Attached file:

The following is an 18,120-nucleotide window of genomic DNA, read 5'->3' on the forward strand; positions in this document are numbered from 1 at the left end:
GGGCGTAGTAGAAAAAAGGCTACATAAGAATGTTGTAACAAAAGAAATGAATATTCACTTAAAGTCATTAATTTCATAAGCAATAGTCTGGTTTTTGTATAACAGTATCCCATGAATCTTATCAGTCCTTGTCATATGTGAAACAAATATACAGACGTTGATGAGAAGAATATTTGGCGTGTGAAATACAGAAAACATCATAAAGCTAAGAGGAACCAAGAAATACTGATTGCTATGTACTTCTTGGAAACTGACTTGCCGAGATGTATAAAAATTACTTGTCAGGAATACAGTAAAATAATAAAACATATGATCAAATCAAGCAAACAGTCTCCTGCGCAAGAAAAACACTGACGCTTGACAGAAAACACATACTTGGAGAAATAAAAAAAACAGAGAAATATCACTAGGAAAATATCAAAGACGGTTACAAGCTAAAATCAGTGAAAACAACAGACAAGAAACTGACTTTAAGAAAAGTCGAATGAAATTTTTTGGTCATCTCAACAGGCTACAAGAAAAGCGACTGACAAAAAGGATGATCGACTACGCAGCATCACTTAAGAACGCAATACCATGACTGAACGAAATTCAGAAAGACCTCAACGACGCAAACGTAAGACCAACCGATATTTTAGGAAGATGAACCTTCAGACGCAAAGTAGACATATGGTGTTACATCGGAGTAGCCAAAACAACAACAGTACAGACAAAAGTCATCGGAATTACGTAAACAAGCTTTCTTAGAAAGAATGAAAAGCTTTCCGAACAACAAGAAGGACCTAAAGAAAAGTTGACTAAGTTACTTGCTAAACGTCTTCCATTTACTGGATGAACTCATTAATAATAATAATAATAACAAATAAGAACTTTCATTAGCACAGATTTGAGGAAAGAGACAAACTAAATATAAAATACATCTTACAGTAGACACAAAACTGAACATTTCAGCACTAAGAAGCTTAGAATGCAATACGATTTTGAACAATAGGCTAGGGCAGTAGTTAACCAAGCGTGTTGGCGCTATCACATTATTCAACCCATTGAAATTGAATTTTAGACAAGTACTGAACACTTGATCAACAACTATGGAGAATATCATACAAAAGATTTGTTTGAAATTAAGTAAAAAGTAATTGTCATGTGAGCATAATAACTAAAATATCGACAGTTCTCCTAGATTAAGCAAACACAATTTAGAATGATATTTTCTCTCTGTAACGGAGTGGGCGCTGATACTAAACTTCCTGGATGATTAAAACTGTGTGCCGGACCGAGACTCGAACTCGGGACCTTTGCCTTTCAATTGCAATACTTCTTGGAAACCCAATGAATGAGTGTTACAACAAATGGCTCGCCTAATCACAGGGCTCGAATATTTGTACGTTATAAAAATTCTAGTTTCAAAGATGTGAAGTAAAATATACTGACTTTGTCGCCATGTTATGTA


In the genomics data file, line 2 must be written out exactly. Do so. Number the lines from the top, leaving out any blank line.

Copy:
GGGCGTAGTAGAAAAAAGGCTACATAAGAATGTTGTAACAAAAGAAATGAATATTCACTTAAAGTCATTAATTTCATAAGCAATAGTCTGGTTTTTGTATAACAGTATCCCATGAATCTTATCAGTCCTTGTCATATGTGAAACAAATATACAGACGTTGATGAGAAGAATATTTGGCGTGTGAAATACAGAAAACATCATAAAGCTAAGAGGAACCAAGAAATACTGATTGCTATGTACTTCTTGGAAACTGACTTGCCGAGATGTATAAAAATTACTTGTCAGGAATACAGTAAAATAATAAAACATATGATCAAATCAAGCAAACAGTCTCCTGCGCAAGAAAAACACTGACGCTTGACAGAAAACACATACTTGGAGAAATAAAAAAAACAGAGAAATATCACTAGGAAAATATCAAAGACGGTTACAAGCTAAAATCAGTGAAAACAACAGACAAGAAACTGACTTTAAGAAAAGTCGAATGAAATTTTTTGGTCATCTCAACAGGCTACAAGAAAAGCGACTGACAAAAAGGATGATCGACTACGCAGCATCACTTAAGAACGCAATACCATGACTGAACGAAATTCAGAAAGACCTCAACGACGCAAACGTAAGACCAACCGATATTTTAGGAAGATGAACCTTCAGACGCAAAGTAGACATATGGTGTTACATCGGAGTAGCCAAAACAACAACAGTACAGACAAAAGTCATCGGAATTACGTAAACAAGCTTTCTTAGAAAGAATGAAAAGCTTTCCGAACAACAAGAAGGACCTAAAGAAAAGTTGACTAAGTTACTTGCTAAACGTCTTCCATTTACTGGATGAACTCATTAATAATAATAATAATAACAAATAAGAACTTTCATTAGCACAGATTTGAGGAAAGAGACAAACTAAATATAAAATACATCTTACAGTAGACACAAAACTGAACATTTCAGCACTAAGAAGCTTAGAATGCAATACGATTTTGAACAATAGGCTAGGGCAGTAGTTAACCAAGCGTGTTGGCGCTATCACATTATTCAACCCATTGAAATTGAATTTTAGACAAGTACTGAACACTTGATCAACAACTATGGAGAATATCATACAAAAGATTTGTTTGAAATTAAGTAAAAAGTAATTGTCATGTGAGCATAATAACTAAAATATCGACAGTTCTCCTAGATTAAGCAAACACAATTTAGAATGATATTTTCTCTCTGTAACGGAGTGGGCGCTGATACTAAACTTCCTGGATGATTAAAACTGTGTGCCGGACCGAGACTCGAACTCGGGACCTTTGCCTTTCAATTGCAATACTTCTTGGAAACCCAATGAATGAGTGTTACAACAAATGGCTCGCCTAATCACAGGGCTCGAATATTTGTACGTTATAAAAATTCTAGTTTCAAAGATGTGAAGTAAAATATACTGACTTTGTCGCCATGTTATGTA